Estate agents have come under attack for their lack of knowledge over green issues when it comes to selling homes.
Research carried out by the Energy Saving Trust (EST) finds 56 per cent feel that estate agents don't know enough about energy efficiency performance, even though buyers would be willing to pay a premium price for such properties.
Indeed, the EST argues the average buyer would be willing to pay on average £3,350 more for a green home, when compared to a less ecologically minded property.
There is also a clear appetite for clearer information, as two-thirds of householders would like more guidance from estate agents on the likely running costs of a home.
Commenting on the findings, Jon McGowan, of the EST, said: "It is encouraging to see the extent of which green measures have become a central factor when buying and selling houses.
"In the current economic climate, it makes sense to ensure that the running costs of the home you are living in, or buying, are as low as possible, as well as helping to cut down on your carbon dioxide emissions.
"Ensuring that a home is as energy efficient as possible is a great way to help make sure that you keep bills down over the longer-term."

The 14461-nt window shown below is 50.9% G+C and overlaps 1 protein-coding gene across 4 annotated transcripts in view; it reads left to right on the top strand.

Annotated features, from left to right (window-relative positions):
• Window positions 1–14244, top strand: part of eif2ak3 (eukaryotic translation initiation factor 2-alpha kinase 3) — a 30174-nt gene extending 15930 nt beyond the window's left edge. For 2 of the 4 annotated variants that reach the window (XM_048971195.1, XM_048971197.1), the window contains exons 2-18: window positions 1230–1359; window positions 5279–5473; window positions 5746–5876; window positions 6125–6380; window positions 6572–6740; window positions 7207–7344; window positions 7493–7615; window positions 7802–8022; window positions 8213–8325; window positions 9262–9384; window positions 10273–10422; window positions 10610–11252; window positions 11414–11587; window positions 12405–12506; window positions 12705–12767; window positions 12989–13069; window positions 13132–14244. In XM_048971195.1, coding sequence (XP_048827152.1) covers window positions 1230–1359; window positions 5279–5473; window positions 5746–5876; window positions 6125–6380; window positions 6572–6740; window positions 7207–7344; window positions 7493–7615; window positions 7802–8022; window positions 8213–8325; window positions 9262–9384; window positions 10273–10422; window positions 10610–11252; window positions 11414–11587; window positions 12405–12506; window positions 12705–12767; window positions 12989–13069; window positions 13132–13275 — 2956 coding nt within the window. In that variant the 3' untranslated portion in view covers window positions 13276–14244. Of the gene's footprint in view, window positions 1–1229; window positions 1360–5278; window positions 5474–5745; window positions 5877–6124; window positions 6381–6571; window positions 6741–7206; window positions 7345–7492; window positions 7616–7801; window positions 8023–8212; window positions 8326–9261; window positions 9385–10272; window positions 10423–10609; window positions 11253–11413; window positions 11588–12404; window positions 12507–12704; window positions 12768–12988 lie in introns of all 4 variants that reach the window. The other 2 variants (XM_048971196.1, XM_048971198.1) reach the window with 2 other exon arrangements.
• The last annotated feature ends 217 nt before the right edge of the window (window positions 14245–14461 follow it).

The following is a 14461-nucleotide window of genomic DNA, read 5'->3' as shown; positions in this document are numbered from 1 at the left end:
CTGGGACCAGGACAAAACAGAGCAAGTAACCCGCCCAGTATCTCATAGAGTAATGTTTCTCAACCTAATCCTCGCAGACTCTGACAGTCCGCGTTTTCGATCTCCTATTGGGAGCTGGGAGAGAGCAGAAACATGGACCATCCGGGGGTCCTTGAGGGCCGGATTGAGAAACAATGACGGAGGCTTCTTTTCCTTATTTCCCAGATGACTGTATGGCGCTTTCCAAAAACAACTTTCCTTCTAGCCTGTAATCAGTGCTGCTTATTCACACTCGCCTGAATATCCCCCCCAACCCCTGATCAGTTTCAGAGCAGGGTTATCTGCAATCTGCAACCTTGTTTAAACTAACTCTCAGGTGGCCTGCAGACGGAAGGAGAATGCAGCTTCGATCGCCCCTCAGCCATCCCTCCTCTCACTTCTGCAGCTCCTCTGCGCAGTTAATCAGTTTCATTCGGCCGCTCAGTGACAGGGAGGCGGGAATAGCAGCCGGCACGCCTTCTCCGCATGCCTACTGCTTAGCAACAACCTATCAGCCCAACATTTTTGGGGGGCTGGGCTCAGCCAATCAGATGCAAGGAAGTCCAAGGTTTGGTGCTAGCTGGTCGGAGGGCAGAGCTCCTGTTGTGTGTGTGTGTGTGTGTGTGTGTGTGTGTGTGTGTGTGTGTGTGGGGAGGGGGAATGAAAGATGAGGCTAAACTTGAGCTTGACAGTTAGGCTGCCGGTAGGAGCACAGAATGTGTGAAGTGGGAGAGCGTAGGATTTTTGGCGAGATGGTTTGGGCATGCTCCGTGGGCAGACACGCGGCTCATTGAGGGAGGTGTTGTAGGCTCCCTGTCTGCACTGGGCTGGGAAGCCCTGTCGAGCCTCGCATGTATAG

The EST research also indicates failing to pay enough attention to a home's carbon appeal could make it harder to sell, as over three-quarters of those surveyed agree that having a 'poor' energy rating on their Energy Performance Certificate (EPC) could lead to buyers haggling over the price.
Furthermore, two-thirds agreed that, in light of the current economic climate, home-buyers are more likely to consider the EPC, to ensure a home has lower-running costs.
However, just this week the National Association of Estate Agents(NAEA) launched a campaign, in conjunction with the Royal Institution of Chartered Surveyors (Rics), to have the government's home information pack (Hip) scheme redesigned.
The scheme which sees buyers given access to the EPC for their potential property was branded "not fit for [the] purpose" by the body.